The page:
Business • Sports • Obituaries • Opinion • Health • Education • Features • Weddings • City People • Nation/World • Technology • Weather
Greenville • Eastside • Taylors • Westside • Greer • Mauldin • Simpsonville • Fountain Inn • Travelers Rest • Easley • Powdersville
Morning radio co-host sues station that fired herPosted Monday, July 7, 2003 - 7:38 pm
By Andy Paras
Roxanne Cordonier, who went by the name Roxanne Walker on the air at WMYI-FM/MY 102.5 in Greenville, alleges she was belittled, reprimanded and ultimately fired on April 17 for disagreeing with her co-hosts on the "Love and Hudson" show.
WMYI, its parent company Clear Channel Communications, Bill McMartin, the company's regional vice president and general manager and Greg McKinney, station program director, are all named as defendants in the suit.
A spokeswoman for San Antonio-based Clear Channel said the company does not comment on pending lawsuits. McMartin and McKinney could not be reached for comment.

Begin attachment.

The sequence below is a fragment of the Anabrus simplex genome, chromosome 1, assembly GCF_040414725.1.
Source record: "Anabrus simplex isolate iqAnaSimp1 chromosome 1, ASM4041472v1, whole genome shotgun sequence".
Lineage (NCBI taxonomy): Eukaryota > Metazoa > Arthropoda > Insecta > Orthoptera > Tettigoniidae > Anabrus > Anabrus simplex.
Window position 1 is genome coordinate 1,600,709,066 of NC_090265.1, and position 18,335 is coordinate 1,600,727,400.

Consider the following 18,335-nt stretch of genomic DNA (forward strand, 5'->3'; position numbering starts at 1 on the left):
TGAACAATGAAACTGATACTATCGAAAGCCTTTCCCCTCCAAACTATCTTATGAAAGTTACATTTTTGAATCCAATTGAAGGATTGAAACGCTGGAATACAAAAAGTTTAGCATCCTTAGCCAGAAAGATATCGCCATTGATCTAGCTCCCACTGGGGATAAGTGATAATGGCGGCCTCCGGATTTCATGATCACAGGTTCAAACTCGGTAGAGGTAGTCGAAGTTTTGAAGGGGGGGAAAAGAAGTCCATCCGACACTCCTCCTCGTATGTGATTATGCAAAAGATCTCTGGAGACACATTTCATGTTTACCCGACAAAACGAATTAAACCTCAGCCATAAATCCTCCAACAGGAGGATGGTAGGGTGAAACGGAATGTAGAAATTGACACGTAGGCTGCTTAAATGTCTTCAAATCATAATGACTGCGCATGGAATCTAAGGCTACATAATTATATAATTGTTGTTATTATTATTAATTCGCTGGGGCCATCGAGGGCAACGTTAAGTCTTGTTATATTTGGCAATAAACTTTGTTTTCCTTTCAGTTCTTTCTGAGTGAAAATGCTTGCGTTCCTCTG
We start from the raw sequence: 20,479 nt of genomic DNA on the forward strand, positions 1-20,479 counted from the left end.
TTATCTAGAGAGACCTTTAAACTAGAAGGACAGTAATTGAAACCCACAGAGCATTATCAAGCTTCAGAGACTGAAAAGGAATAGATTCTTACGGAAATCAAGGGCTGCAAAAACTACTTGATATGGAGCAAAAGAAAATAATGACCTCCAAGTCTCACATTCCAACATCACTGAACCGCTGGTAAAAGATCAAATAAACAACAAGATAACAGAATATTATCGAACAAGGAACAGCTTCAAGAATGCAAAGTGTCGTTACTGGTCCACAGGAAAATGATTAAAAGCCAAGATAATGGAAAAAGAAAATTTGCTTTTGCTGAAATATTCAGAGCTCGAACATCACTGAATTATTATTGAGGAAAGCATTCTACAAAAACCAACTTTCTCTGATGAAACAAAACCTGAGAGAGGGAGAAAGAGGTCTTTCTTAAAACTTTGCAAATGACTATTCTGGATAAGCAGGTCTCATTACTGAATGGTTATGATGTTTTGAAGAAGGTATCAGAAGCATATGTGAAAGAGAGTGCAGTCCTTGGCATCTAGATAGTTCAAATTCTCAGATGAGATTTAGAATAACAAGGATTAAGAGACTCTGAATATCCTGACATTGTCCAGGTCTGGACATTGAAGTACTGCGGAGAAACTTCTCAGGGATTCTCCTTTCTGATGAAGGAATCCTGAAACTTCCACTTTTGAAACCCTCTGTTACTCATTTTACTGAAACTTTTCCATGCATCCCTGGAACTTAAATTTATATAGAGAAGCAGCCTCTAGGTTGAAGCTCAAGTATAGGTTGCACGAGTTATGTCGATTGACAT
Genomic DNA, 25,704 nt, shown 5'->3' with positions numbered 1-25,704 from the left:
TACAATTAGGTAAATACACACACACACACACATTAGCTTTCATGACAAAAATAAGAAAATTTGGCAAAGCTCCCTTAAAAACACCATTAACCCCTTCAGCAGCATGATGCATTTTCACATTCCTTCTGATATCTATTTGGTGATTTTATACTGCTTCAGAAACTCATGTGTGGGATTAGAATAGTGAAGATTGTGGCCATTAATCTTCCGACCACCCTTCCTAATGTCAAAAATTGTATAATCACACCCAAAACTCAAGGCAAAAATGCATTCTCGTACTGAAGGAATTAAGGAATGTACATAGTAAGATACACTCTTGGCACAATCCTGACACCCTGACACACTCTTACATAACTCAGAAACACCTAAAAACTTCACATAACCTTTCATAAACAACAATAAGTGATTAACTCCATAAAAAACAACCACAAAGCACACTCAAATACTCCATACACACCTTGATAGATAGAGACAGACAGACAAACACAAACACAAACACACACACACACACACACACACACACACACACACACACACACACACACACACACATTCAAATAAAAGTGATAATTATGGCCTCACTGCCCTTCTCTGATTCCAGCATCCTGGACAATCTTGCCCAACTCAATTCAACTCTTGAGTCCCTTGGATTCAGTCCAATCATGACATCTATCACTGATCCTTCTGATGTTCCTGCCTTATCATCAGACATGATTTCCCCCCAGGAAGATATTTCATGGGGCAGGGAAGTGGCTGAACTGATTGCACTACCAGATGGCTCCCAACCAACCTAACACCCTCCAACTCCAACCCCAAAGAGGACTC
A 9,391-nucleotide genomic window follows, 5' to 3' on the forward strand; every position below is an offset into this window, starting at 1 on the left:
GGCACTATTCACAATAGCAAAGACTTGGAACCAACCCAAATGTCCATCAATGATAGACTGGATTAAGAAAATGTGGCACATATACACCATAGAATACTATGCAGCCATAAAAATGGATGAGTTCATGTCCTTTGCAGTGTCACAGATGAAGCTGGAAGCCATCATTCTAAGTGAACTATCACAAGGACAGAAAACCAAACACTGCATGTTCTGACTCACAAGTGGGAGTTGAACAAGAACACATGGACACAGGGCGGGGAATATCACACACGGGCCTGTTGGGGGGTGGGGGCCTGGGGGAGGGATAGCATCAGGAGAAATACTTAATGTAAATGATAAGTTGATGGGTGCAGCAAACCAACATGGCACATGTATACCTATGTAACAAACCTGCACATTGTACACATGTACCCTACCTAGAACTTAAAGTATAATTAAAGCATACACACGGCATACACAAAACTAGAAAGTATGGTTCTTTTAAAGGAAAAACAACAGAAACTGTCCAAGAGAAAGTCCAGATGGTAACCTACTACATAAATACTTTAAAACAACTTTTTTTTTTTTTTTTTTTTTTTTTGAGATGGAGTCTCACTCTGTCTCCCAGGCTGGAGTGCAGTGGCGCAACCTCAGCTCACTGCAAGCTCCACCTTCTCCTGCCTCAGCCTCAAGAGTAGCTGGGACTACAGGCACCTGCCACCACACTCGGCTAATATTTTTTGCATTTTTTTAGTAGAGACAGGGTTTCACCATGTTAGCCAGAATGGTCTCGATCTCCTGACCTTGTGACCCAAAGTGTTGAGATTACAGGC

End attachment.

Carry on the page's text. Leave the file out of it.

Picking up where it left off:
The suit alleges that co-hosts Herriott Clarkson Mungo III, also known as Bill Love, and Hayden Hudson, also known as Howard Hudson, encouraged Cordonier to join their pro-war discussions regarding the invasion of Iraq.
The conversations became contentious on several occasions and management's tolerance for opinions decreased as war drew closer, the suit alleges. The suit also alleges that Love and Hudson belittled her both on and off the air because of her political beliefs.
"I went through hell," Cordonier told The Greenville News Monday. "I was forced out because I would not comply with their orders to be silent."
Cordonier alleges in the suit that some of the Clear Channel officers and directors have financial ties and are loyal to President Bush and his policies. It alleges that Cordonier was forced to participate in a pro-war rally.
The suit cites a state law that declares a person cannot be fired because of political opinions.
Cordonier, who was named the 2002 Radio Personality of the Year by the South Carolina Broadcasters Association, said she believes it's an employer's right to broadcast what it wants, but that it shouldn't stifle opposing views. "Either don't talk about it at all or make it fair," she said.
Wednesday, July 09